Why lo­cal farm­ers are em­brac­ing sesame cul­ti­va­tion in Gombe

Daily Trust - - AGRICULTURE -

Farm­ing, which has been a source of in­come for Dukku com­mu­nity in Gombe State, has re­ceived a boost as lo­cal farm­ers in the area now en­gage in mass cul­ti­va­tion of sesame.

In re­cent years, farm­ers in Dukku had started mi­gra­tion to the cul­ti­va­tion of sesame, which to them makes good sale.

Re­act­ing to the de­vel­op­ment, many farm­ers have ex­pressed var­i­ous views.

For Al­haji Umaru Wak­ili, who has been into farm­ing for quite a num­ber of years, sheds light on the pos­si­ble rea­sons why he thinks farm­ers en­gage in mass cul­ti­va­tion of sesame. He at­trib­uted it to more fi­nan­cial gains recorded in sesame than in other ce­re­als.

“When you see a farmer who has been cul­ti­vat­ing mil­let or beans for the past years now switch­ing to another crop, it can’t be for no rea­son. I have been cul­ti­vat­ing mil­let and beans for a num­ber of years but how much is one bag of mil­let sold? Though the price varies with the size of bags, but you can get a bag at N3, 500.

Now that I am into this sesame farm­ing, I’m record­ing huge sales from it. The price of one bag of sesame is al­most N13, 500 in the lo­cal mar­ket,” Wak­ili said.

On why farm­ers in Dukku area en­gage in mass sesame pro­duc­tion, Al­haji Umaru said: “Well, there are many rea­sons. As ru­ral farm­ers, we have to be wise be­cause of our lim­ited re­sources. And you see, sesame is more prof­itable with lim­ited re­sources than other crops us­ing the same re­sources. Sesame of­fers more re­turn for less cost (less risk) than other crops. And it is very drought and in­sect friendly.”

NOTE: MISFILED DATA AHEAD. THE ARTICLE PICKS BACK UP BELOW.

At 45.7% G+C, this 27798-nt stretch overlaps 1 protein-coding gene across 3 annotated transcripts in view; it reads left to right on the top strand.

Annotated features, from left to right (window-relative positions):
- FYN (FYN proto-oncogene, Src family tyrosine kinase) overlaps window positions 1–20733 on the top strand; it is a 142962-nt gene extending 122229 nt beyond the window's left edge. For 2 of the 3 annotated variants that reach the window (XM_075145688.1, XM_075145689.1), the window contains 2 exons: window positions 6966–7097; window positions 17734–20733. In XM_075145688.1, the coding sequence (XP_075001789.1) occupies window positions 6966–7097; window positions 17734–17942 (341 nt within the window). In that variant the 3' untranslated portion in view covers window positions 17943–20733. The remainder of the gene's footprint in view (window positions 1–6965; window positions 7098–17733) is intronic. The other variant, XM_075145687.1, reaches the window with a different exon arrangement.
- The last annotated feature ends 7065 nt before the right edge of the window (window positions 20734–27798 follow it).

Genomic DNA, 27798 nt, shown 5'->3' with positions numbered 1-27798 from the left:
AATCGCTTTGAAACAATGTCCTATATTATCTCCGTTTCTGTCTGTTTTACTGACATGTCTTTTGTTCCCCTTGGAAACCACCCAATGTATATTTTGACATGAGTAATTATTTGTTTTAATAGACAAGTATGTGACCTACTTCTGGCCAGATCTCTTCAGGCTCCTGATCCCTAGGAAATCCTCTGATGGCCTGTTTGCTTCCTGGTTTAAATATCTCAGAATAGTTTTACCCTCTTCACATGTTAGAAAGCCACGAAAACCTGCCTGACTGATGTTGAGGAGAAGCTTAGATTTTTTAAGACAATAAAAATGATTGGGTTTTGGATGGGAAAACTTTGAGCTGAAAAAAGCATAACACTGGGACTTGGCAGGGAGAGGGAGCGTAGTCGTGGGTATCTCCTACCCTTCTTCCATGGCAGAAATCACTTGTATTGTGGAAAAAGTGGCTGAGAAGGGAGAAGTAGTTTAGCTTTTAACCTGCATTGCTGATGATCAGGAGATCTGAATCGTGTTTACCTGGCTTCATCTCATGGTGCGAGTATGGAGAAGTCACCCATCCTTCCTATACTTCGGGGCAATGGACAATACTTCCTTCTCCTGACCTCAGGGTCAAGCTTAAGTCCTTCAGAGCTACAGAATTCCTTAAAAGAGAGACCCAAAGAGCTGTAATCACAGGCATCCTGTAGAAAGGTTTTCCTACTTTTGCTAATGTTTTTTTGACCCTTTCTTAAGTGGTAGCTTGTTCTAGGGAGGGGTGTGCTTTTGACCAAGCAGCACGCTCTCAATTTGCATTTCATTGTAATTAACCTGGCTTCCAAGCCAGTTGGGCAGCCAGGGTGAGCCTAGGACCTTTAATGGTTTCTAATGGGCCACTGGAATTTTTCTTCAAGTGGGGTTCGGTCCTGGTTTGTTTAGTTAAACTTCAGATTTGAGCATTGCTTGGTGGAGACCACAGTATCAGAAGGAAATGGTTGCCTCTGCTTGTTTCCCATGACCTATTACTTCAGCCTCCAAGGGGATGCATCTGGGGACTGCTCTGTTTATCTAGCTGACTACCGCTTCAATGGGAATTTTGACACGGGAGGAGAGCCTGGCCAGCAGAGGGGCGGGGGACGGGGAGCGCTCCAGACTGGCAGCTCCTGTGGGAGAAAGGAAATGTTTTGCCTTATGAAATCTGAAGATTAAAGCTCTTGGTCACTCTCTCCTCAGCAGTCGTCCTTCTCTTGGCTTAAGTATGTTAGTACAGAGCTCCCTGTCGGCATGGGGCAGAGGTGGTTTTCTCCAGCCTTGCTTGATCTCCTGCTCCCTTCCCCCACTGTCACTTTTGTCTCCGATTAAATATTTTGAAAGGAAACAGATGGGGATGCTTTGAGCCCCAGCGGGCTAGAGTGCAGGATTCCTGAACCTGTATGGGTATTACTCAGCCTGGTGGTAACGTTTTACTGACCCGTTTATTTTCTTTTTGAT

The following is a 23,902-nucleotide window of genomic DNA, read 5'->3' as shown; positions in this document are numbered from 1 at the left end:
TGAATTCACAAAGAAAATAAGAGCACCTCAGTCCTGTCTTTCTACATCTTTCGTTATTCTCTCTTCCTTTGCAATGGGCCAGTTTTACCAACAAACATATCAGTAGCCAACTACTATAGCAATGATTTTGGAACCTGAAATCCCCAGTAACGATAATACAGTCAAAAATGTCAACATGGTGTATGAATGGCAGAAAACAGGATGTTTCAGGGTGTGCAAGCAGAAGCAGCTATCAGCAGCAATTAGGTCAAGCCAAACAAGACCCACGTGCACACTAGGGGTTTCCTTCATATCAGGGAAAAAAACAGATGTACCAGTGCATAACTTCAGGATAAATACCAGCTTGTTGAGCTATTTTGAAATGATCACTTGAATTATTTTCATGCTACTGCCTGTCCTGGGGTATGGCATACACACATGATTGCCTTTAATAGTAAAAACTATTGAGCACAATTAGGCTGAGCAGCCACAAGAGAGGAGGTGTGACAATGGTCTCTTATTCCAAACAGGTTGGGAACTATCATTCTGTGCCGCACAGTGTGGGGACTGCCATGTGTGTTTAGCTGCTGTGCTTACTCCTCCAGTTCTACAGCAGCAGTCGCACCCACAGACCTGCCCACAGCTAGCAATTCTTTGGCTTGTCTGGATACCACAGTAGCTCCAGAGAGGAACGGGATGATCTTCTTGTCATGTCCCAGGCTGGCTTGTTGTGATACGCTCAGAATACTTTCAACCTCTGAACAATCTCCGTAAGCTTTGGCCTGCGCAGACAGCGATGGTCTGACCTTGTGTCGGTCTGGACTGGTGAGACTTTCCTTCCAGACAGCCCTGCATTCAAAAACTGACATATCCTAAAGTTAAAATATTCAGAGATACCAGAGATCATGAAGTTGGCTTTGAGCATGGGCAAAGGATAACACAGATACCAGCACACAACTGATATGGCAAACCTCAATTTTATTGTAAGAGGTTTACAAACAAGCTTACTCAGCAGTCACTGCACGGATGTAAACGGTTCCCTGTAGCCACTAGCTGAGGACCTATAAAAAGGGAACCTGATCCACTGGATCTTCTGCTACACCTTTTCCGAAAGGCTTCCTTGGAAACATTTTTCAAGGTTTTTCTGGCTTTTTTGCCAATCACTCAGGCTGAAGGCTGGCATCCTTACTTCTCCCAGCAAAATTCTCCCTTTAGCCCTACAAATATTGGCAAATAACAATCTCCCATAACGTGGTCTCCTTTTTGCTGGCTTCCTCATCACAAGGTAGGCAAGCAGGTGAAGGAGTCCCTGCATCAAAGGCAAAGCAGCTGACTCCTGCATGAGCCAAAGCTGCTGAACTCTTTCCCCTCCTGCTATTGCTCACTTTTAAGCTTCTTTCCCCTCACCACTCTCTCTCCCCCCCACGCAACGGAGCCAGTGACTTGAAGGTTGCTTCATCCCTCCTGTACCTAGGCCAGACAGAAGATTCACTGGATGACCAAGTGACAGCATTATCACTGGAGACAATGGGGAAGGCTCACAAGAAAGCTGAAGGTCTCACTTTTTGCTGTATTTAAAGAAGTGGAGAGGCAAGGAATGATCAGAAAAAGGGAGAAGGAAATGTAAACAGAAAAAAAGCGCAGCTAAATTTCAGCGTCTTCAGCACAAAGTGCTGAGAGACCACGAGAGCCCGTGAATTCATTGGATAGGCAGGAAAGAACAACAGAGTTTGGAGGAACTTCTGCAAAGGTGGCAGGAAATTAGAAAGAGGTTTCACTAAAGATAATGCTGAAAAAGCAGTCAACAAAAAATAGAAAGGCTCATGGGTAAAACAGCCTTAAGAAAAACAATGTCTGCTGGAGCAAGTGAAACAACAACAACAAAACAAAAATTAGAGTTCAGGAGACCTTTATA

“And now that more farm­ers are switch­ing to sesame pro­duc­tion, we have formed an as­so­ci­a­tion; Dukku As­so­ci­a­tion of Sesame Grow­ers, be­cause we are very op­ti­mistic that this new gov­ern­ment of Pres­i­dent Buhari will re­vive the agri­cul­tural sec­tor, which has suf­fered a se­ri­ous ne­glect over the years by other gov­ern­ments, he noted.”

How­ever, con­se­quences of mi­grat­ing to cash crops can be ad­van­ta­geous to the lo­cal farm­ers fi­nan­cially but would cause food short­age to the pop­u­la­tion in the long run. Vir­tu­ally all the farm­ers in the area are sub­sis­tence-based; and go­ing by the trend, some­day the sesame grow­ers would find them­selves to have sold their en­tire farm pro­duce and col­lected cash in turn rather than leav­ing be­hind the pro­duce for their con­sump­tion.

Maize seed pro­duc­tion at IITA Ibadan

Newspapers in English

Newspapers from Nigeria

© PressReader. All rights reserved.